Monday, February 22, 2021

Lent 2B Readings with Commentaries

 The Collect of the Day

O God, whose glory it is always to have mercy:  Be gracious to all who have gone astray from your ways, and bring them again with penitent hearts and steadfast faith to embrace and hold fast the unchangeable truth of your Word, Jesus Christ your Son; who with you and the Holy Spirit lives and reigns, one God, for ever and ever. Amen.

1st Reading:  Genesis 17:1-7, 15-16

Our first reading is the third promise of children to Abram and Sarai, who are now in advanced age. At this point there has been much “water under the bridge” in the story and God has failed to deliver. The promise remains, however, and God ups the ante by changing their names—a sign of their radical dependence on God. Our names represent who we are at the deepest level. The change of name by God (which is frequent in the Bible) shows that God knows us and has the power to form us at this deep level.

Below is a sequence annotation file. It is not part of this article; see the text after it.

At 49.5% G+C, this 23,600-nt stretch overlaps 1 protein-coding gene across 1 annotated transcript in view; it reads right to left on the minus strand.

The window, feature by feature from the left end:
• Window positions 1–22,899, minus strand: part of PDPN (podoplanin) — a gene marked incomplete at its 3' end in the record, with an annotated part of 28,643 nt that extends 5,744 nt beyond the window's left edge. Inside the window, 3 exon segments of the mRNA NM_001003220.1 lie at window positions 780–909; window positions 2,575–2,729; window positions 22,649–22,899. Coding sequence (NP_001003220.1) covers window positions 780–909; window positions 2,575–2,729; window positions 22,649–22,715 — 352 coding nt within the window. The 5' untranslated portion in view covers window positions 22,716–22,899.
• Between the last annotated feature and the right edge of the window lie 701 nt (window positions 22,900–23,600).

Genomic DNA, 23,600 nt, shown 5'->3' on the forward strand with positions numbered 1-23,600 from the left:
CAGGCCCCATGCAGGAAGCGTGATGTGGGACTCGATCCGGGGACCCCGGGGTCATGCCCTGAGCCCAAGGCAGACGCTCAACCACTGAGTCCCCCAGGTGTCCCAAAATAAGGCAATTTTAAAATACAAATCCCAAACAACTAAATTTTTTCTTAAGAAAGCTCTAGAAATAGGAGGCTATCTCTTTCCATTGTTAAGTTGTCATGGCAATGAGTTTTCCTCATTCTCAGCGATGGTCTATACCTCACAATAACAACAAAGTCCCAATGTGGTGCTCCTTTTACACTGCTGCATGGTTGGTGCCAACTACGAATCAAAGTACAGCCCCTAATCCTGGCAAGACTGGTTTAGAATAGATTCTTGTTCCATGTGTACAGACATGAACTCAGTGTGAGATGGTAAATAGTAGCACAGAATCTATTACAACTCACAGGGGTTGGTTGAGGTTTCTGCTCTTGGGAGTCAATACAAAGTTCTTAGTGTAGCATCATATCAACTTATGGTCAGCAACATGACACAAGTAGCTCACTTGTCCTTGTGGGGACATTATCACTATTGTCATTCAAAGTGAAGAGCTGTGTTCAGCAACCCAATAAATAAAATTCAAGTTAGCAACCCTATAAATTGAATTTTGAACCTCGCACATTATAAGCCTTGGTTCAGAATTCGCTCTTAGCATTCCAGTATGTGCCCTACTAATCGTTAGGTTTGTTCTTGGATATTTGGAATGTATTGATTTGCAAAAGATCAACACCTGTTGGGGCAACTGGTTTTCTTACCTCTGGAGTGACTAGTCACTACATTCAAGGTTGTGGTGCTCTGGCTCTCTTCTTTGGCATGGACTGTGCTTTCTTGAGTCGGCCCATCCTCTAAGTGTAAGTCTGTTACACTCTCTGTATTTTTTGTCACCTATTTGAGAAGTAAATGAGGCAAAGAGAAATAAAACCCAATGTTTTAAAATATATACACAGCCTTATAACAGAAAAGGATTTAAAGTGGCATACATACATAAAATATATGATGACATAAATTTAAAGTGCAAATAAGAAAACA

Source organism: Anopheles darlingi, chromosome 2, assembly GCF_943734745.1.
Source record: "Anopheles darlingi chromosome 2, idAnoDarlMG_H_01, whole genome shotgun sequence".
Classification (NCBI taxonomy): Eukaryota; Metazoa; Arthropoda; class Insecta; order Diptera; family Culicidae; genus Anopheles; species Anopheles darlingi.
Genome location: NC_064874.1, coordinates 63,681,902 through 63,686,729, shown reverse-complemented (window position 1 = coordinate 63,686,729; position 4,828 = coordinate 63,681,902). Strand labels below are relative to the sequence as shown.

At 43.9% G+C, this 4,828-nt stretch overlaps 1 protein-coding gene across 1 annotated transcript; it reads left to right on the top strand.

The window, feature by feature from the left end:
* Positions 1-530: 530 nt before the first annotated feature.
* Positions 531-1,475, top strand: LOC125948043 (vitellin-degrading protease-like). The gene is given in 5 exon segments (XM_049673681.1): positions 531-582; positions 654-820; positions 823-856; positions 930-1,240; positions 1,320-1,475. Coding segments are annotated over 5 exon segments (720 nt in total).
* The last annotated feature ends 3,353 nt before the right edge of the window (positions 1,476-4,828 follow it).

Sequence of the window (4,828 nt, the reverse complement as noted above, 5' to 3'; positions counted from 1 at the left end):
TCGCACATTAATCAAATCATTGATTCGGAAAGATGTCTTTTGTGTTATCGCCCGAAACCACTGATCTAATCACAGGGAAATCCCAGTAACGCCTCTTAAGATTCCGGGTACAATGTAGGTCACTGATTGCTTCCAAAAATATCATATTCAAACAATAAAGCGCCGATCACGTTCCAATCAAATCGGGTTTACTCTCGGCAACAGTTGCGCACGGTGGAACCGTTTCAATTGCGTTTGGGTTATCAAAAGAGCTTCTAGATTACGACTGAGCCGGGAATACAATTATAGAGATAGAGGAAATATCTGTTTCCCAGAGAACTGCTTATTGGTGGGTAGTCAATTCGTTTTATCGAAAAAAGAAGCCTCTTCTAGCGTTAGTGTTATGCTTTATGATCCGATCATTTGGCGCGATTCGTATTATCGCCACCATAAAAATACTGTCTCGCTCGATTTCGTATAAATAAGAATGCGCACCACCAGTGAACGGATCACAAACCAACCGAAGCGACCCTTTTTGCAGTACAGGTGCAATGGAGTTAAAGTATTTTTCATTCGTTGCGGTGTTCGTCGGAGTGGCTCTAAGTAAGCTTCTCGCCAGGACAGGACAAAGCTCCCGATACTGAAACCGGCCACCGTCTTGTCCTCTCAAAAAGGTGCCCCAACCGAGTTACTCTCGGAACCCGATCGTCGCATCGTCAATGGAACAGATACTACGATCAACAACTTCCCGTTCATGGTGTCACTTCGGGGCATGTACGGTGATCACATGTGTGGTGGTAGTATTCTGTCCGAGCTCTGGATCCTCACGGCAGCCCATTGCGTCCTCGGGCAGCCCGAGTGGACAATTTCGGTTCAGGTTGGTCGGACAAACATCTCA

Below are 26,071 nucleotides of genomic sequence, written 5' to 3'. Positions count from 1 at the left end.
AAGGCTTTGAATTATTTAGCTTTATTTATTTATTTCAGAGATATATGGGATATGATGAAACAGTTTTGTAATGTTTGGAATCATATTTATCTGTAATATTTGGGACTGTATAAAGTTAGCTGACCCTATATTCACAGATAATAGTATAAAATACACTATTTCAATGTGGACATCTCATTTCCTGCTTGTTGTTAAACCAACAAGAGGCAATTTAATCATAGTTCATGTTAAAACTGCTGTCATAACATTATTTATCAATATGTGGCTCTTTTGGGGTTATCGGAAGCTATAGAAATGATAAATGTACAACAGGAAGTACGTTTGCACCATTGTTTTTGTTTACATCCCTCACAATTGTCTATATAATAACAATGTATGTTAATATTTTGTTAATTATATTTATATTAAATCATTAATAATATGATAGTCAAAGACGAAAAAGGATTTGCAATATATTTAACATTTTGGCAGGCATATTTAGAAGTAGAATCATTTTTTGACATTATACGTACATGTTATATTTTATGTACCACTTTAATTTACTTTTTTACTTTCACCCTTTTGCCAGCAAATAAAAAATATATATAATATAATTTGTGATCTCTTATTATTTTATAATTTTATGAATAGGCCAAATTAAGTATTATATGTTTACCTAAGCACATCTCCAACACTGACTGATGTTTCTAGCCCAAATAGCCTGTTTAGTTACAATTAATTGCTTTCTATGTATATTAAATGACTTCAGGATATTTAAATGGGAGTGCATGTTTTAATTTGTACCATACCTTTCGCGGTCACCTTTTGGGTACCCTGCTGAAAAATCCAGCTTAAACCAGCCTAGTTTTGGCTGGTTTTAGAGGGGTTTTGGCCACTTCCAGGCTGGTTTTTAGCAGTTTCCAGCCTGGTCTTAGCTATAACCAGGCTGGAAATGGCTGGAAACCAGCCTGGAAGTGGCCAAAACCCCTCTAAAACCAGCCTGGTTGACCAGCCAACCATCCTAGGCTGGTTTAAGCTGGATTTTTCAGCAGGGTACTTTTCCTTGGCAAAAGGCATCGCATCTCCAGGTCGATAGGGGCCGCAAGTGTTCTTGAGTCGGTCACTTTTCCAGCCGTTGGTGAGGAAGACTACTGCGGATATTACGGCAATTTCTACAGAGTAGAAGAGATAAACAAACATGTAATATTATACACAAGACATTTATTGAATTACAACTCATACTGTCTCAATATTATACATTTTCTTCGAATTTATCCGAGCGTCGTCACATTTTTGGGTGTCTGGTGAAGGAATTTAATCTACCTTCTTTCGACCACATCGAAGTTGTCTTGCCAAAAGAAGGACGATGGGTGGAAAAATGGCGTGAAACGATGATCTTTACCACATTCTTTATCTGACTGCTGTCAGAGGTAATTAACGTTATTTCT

17:1 When Abram was ninety-nine years old, the Lord appeared to Abram, and said to him, “I am God Almighty; walk before me, and be blameless. 2 And I will make my covenant between me and you, and will make you exceedingly numerous.” 3 Then Abram fell on his face; and God said to him, 4 “As for me, this is my covenant with you:  You shall be the ancestor of a multitude of nations. 5 No longer shall your name be Abram, but your name shall be Abraham; for I have made you the ancestor of a multitude of nations. 6 I will make you exceedingly fruitful; and I will make nations of you, and kings shall come from you. 7 I will establish my covenant between me and you, and your offspring after you throughout their generations, for an everlasting covenant, to be God to you and to your offspring after you. 15 God said to Abraham, “As for Sarai your wife, you shall not call her Sarai, but Sarah shall be her name. 16 I will bless her, and moreover I will give you a son by her. I will bless her, and she shall give rise to nations; kings of peoples shall come from her.’